In Yoga 216 INfrastructure, we take gravity seriously.
Gravity brings weight to an action
Take a look at ardha uttanasana (half forward fold), adho mukha svanasna (downward facing dog), and navasana (boat pose); three distinctly different poses, yet when we break them down into joint actions they are essentially the same. All three poses, at a basic level, have hip flexion and varying levels of shoulder flexion. So the question is, why are these anatomically similar poses vastly different in intensity? The difference is our relationship to GRAVITY!
The same muscles will always be responsible for moving bones, however, what muscles keep you in a position will change based on one’s relationship to gravity.
Consider this note on gravity, directly from SYT creator Mukunda Stiles:
ADDITIONAL FACTORS OF ASANA KINESIOLOGY
© Mukunda Stiles
The effects of gravity cannot be under emphasized. The same pose done in different body placements creates an extremely different benefit to the musculo-skeletal system.
An astute student will notice in the Structural Yoga Therapy © series that there are several postures in which the body is at a right angle of hip flexion. These include Downward Facing Dog, Upward Stretched Legs, Inverted Action (Half Shoulderstand), Stick, and the Complete Boat. To this one could add the preliminary motion of the Half Forward bend and the more advanced complete Plow (Halasana).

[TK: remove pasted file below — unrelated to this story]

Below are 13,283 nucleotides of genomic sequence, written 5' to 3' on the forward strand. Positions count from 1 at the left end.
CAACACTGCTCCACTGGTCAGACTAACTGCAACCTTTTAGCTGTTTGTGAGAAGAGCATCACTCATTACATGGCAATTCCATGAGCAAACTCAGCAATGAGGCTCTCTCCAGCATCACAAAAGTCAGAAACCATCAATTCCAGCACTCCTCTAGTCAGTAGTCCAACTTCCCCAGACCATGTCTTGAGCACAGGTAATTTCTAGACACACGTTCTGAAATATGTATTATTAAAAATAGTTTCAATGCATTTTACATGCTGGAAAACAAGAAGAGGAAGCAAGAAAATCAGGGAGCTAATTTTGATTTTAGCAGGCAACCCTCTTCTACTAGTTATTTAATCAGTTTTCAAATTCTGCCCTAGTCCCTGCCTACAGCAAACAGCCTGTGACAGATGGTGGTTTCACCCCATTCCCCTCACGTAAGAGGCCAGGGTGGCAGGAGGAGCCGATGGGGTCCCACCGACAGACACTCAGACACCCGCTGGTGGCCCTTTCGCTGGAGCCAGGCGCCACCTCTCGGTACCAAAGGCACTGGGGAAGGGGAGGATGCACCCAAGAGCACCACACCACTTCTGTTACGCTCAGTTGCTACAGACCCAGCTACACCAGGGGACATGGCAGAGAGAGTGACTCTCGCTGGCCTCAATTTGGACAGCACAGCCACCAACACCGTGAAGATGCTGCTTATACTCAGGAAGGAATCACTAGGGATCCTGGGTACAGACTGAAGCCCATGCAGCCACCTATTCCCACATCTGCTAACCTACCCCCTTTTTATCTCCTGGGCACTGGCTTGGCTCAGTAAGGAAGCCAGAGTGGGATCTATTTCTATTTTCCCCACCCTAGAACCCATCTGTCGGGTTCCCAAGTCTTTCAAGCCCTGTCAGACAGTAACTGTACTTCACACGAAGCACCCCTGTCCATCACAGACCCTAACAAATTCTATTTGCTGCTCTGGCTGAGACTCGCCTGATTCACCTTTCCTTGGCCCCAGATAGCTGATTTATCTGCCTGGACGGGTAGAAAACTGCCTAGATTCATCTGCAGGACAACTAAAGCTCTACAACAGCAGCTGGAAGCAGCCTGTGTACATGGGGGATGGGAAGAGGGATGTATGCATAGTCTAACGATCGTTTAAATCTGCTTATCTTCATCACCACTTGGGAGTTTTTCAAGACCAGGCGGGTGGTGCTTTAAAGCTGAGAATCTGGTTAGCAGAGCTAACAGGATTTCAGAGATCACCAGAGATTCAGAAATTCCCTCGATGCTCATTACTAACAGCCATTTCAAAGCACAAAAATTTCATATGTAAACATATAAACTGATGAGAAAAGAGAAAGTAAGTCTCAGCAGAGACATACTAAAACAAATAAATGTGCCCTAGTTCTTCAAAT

In all of these poses the hips are in 90° of flexion. In each instance there is a contraction of the hip flexors (rectus femoris, psoas, tensor fascia lata, and sartorius) and a stretch of the hip extensors (hamstrings and gluteus maximus). In each, the relationship of the body to gravity is changed so the kinesiological effects are different. For instance to compare the effects on the hamstrings amongst these poses the pull is mildest in Complete Boat pose and Inverted Action and somewhat more in Stick pose yet most students would not feel these effects unless their hamstrings were extremely short. The effectiveness of stretching the hamstrings is more pronounced in Half Forward bend and a full stretch is usually experienced in Downward Facing Dog pose. Similarly if we compare these poses for their effectiveness in strengthening the hip flexors the effect is mild in Inverted Action yet stronger in Stick pose and most challenging in Downward Facing Dog and Complete Boat.
By taking these factors into consideration we can grade the level of difficulty more precisely when composing our personalized Structural Yoga Therapy © program.
So there you have it –a quick and dirty intro from the founder of our lineage to how gravity adds weight to actions!